Students rated their answers to the first question on a scale of 1 (no knowledge) to 5 (maximum knowledge), and to the second question on a scale from 1 (least likely) to 7 (most likely).

Survey Results

The average ratings of student responses to these two questions changed significantly after learning more about the profession. For the question, “How much knowledge do you have of accounting as a career choice?” the average rating before the students viewed the accounting career information was 2.21; after they viewed the information, the average rating increased to 3.14. Before students viewed the accounting career information, the average rating to the second question, “How likely is it that you would select accounting as a major in college?” was 2.62; after they viewed the information, students’ average rating increased to 3.81. A statistical analysis indicated that the difference in both questions’ responses before and after students being exposed to the accounting career information was significant (i.e., a meaningful difference exists).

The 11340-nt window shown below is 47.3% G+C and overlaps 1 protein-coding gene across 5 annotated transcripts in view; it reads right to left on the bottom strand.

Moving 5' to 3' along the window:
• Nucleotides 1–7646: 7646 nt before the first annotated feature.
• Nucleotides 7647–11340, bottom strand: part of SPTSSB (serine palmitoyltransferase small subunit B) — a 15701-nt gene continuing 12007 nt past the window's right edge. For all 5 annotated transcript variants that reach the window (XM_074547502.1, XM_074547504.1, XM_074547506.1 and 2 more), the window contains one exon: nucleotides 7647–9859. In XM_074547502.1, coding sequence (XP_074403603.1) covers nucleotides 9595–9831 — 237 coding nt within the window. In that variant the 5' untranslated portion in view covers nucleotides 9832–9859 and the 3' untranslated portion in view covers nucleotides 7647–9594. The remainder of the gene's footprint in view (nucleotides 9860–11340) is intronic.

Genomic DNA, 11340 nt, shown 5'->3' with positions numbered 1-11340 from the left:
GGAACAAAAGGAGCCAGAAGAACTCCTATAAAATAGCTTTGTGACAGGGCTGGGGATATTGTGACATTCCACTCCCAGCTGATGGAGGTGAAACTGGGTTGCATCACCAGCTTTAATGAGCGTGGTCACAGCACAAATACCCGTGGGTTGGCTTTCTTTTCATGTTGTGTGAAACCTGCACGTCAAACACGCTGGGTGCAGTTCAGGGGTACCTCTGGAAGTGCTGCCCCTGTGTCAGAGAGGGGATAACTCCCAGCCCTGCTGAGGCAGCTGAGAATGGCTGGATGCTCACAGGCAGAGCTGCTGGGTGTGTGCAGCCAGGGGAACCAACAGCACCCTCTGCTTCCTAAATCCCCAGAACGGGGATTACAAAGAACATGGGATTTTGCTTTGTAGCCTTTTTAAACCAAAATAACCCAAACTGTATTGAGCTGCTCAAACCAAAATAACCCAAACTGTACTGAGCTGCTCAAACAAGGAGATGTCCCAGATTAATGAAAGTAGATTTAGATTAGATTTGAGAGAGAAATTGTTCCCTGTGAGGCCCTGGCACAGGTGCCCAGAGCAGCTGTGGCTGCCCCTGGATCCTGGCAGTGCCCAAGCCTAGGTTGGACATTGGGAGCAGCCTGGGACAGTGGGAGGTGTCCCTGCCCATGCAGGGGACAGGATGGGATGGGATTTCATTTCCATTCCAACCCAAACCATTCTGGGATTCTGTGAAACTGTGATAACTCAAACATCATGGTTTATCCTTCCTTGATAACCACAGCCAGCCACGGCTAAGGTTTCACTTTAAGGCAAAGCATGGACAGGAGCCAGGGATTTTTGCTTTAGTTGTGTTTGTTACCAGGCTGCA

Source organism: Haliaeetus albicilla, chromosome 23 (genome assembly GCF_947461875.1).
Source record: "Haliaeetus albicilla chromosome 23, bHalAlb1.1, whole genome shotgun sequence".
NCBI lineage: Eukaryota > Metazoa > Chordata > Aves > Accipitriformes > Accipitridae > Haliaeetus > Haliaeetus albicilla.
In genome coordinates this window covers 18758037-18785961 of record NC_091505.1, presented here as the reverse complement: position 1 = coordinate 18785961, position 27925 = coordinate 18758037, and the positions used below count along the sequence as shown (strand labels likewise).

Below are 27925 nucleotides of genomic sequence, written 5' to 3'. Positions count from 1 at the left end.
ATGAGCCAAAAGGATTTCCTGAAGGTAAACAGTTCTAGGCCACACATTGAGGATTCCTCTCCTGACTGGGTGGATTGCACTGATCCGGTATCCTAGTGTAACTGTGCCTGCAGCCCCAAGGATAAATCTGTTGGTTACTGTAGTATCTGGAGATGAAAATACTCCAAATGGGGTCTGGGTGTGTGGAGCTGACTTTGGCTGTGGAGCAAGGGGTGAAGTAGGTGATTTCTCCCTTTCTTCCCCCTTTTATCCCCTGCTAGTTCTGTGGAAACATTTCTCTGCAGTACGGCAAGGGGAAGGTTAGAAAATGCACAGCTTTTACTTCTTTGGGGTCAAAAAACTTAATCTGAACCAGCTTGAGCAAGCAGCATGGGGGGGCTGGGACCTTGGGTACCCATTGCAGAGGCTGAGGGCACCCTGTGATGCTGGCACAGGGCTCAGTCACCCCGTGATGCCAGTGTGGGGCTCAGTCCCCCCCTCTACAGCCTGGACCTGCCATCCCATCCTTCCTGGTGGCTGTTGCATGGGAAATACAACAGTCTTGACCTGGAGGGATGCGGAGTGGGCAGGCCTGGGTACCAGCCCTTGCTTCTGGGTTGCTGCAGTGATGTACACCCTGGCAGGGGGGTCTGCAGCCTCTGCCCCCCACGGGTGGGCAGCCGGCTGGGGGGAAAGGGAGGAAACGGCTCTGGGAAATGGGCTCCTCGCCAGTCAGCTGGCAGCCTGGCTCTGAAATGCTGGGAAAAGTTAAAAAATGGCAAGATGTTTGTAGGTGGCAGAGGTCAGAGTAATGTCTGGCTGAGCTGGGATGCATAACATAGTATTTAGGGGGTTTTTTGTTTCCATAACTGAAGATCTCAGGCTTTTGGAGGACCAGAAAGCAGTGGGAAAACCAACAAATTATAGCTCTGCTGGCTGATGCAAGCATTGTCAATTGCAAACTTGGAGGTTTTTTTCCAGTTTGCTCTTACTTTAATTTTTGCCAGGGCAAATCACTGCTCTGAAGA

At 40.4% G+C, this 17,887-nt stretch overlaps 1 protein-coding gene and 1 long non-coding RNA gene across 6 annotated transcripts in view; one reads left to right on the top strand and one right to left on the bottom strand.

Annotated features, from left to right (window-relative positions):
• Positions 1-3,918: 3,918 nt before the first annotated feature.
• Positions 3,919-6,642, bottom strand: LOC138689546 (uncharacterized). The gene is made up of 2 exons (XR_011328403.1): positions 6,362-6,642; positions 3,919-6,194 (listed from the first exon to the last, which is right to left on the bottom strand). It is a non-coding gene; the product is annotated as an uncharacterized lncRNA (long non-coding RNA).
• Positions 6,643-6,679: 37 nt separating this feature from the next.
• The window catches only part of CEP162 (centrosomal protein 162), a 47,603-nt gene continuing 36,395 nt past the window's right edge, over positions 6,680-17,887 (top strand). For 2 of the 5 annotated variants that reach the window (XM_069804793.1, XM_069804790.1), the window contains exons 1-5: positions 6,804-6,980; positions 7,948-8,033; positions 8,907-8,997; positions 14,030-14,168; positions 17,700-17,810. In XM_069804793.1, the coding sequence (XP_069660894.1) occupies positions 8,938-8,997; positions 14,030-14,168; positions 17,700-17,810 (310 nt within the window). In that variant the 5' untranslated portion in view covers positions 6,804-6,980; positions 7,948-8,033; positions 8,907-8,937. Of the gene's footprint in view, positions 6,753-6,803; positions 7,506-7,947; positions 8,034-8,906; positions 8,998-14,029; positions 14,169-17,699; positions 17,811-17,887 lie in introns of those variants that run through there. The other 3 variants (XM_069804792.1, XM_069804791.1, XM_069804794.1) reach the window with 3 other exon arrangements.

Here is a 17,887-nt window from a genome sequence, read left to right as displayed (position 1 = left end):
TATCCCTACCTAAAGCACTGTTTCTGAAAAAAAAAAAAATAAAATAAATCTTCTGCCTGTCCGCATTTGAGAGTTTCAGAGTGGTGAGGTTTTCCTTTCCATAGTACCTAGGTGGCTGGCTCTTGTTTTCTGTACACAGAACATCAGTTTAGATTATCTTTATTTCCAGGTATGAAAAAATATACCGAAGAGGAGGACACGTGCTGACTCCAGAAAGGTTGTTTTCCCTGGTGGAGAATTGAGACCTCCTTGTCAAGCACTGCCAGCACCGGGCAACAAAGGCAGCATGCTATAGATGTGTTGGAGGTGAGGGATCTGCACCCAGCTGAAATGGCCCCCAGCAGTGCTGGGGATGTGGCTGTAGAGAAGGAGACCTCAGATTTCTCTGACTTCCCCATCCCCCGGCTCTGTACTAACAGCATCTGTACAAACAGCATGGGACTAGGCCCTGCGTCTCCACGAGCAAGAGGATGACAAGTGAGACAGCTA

Two limitations to the study are the low number of Asian and white participants and the high number of male respondents. That said, the sample ethnic makeup does accurately capture two growing demographics (i.e., Hispanic and African American) of the future Gen Z workforce. The study therefore successfully provides a diverse Gen Z’s perceptions about the profession, and these results can help firms both understand current viewpoints and examine ways to attract and retain the next generation of accountants. Future research can explore how various ethnic groups differ in how they perceive or are attracted to the profession.

Overall, absent relevant career information, this survey reflects only limited interest in accounting as a college major and career path for diverse Gen Z high school students, but markedly higher interest after those same students were provided accurate information about accounting careers. This suggests that the profession can and should be more proactive in reaching out to the diverse Gen Z.

Implications for the Profession